Changes to ambulance cover in Powys are explained to councillors

FOLLOWING a review, an increase of ambulances will be seen in Powys as Ambulance chiefs revealed their plans to councillors

Welsh Ambulance Service chief executive Jason Killens. Source: Welsh Ambulance Service
Welsh Ambulance Service chief executive Jason Killens. Source: Welsh Ambulance Service

Wales Ambulance Service Trust (WAS) chief executive Jason Killens and operations manager for Powys, Ben Collins gave details of the new approach to working in the county at a Powys County Council meeting.

Back in July a motion put forward by Plaid Cymru and warned of potential cuts to the service in Powys.

Last month a delegation of Powys councillors and the chief executive of WAS, Jason Killens met to discuss their concerns.

Mr Killens gave a national position explaining the “extreme pressure” the service had been experiencing over the last couple of months.

Mr Killens said: “This summer we have been experiencing much more activity than we would expect to see driven in part for us in Wales particularly in coastal areas by staycations.

“This led to workloads being 30 per cent above what would normally be expected.”

The pandemic is also adding to the burden as Mr Killens explained they were receiving more calls and also having to deal with staff who are sick or having to isolate due to coronavirus.

Mr Killens told councillors hospital “handover” was also causing a problem as delays in taking people from ambulances into hospital are increasing.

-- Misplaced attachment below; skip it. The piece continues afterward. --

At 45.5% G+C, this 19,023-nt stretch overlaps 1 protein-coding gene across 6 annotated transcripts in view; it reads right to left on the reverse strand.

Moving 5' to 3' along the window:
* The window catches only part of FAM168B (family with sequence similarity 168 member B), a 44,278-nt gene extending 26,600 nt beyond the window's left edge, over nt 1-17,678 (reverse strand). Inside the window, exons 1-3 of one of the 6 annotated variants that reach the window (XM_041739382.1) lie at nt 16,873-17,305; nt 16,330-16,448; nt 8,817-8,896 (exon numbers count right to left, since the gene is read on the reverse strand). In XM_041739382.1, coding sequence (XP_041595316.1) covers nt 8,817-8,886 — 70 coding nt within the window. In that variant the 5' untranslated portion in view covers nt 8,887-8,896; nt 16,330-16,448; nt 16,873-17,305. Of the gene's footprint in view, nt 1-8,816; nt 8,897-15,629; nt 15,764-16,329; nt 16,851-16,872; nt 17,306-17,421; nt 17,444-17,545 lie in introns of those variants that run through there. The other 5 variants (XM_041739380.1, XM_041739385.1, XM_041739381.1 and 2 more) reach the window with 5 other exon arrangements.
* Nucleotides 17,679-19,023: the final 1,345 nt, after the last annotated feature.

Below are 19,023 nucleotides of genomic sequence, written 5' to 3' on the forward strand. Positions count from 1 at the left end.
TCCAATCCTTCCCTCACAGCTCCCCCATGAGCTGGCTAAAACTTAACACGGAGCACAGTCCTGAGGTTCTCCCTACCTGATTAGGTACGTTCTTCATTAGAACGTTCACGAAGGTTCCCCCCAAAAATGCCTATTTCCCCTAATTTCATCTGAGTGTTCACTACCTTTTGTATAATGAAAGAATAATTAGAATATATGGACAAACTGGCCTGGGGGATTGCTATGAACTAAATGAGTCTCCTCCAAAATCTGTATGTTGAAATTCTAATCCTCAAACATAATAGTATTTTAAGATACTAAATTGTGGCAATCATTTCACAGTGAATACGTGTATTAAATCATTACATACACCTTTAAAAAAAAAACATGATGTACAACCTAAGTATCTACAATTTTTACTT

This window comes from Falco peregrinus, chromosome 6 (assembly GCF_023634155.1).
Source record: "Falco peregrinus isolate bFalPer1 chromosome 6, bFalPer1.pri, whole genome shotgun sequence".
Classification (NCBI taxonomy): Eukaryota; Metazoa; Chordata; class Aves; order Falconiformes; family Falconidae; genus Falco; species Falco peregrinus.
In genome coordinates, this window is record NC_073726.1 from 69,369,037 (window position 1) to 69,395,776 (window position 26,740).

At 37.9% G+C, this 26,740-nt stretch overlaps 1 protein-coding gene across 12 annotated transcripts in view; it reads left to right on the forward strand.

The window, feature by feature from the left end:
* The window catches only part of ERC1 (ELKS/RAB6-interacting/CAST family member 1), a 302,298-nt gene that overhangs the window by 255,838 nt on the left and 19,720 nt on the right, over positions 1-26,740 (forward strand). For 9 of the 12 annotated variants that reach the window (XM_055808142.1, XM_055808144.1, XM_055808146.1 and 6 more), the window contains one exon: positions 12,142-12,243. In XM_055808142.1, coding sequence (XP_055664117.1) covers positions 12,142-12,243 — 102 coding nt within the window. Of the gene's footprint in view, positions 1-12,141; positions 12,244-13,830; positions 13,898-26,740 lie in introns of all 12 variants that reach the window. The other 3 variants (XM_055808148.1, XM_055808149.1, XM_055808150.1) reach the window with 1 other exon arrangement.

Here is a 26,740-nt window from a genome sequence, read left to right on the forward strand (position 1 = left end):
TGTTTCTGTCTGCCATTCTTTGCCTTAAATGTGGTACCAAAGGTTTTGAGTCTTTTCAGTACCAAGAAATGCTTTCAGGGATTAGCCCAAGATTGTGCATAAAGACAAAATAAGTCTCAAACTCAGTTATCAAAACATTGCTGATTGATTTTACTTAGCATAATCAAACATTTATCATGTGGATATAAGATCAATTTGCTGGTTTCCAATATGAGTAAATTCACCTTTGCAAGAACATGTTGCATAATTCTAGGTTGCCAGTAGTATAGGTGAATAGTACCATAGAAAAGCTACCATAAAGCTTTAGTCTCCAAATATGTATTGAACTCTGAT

Mr Killens said: “These three things coming together are leading to significant pressure for us.”

Wales Ambulance operations manager for Powys, Ben Collins explained the changes that are being made in Powys following a review of provision which will see more ambulances in the county.

“It’s about getting that additional into the right times where we are expecting higher call volume.”

Mr Collins explained that during the highest call hours of 8am to midnight between five to eight ambulances could be on call in Montgomeryshire while in the quieter period of 2am to 7am there would be three.

He added that staff were now staggering shift start times.

Mr Collins said: “We don’t want all crews starting at 7am and finishing at 7pm.

“By staggering by half an hour across the stations this gives us a more robust response model.”

“Machynlleth will remain 24/7, Llanfyllin and Llanidloes will both have two ambulances covering peak times, between 8am to 2am and an additional ambulance will be in Newtown covering the peak times.”

In Radnorshire, Mr Collins explained that three extra ambulances will cover at peak times from 0800 and 12am taking numbers up to nine,

This means that Builth Wells will have an ambulance, Knighton will have two and Llandrindod an extra one for peak times.

Mr Collins said: “Alongside the review we are in talks with the Powys Teaching Health Board to come up with a rural health care model.”

He added that fire service first responders had been reintroduced and that they were they were planning to increase the number of volunteer first responders in the community, to provide “greater resilience and earlier first aid and life support care.”

Sorry, we are not accepting comments on this article.

Top Stories

More from the Shropshire Star

UK & International News